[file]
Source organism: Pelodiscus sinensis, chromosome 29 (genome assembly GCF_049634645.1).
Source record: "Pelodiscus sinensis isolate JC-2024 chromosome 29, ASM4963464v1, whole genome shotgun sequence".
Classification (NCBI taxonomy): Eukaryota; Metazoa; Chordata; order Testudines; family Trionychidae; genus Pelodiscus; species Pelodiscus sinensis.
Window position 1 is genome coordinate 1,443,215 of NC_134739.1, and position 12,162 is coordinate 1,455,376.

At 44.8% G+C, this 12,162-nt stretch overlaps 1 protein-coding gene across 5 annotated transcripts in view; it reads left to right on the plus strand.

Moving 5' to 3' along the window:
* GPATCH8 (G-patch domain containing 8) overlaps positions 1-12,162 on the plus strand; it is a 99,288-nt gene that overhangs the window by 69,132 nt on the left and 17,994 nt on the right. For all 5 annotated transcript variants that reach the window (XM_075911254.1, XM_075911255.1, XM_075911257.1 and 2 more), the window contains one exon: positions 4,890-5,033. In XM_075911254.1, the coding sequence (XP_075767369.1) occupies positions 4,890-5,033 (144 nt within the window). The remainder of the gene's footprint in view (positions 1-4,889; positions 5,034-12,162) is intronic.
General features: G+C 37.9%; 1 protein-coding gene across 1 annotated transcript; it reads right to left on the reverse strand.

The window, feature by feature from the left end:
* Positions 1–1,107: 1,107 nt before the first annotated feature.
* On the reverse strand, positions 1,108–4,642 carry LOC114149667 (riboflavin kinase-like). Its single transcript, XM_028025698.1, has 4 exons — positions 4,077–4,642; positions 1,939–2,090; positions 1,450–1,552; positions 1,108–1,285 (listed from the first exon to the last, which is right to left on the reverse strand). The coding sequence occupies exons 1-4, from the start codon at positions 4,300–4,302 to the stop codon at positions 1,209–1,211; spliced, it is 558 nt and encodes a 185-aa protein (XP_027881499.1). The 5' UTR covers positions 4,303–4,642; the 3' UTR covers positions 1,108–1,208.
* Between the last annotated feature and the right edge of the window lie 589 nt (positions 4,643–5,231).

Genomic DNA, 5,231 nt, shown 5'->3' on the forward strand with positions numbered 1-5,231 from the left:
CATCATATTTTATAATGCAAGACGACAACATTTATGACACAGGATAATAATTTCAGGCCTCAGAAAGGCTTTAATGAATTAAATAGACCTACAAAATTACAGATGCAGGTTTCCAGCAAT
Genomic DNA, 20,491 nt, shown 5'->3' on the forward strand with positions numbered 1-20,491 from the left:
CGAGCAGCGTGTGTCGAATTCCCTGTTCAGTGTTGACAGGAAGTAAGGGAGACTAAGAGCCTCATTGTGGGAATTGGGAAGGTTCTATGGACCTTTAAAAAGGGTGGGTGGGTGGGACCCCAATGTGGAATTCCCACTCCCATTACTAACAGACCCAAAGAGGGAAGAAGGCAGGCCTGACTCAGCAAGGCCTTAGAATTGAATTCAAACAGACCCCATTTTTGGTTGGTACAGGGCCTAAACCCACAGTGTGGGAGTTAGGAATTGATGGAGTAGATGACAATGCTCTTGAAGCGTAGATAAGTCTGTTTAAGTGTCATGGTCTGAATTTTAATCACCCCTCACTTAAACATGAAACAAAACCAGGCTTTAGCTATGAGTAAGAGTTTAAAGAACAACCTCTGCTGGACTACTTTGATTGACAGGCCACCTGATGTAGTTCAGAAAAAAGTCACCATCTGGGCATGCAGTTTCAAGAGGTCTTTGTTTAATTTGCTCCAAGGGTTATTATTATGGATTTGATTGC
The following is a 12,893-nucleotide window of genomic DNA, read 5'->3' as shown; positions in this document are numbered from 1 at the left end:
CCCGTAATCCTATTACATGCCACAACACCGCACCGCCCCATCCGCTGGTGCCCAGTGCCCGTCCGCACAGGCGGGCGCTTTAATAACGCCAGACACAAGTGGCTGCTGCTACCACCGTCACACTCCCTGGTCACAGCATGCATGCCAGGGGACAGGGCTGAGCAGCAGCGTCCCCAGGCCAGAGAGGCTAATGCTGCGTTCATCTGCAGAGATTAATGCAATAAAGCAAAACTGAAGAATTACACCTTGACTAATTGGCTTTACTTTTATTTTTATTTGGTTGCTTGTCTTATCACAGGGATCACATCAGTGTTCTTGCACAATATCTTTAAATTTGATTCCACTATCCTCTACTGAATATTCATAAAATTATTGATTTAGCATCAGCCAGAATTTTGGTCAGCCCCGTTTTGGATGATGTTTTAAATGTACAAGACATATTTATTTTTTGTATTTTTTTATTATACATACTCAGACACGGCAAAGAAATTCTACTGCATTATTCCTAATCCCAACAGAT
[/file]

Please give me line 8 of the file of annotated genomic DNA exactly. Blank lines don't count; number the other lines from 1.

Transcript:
General features: G+C 37.9%; 1 protein-coding gene across 1 annotated transcript; it reads right to left on the reverse strand.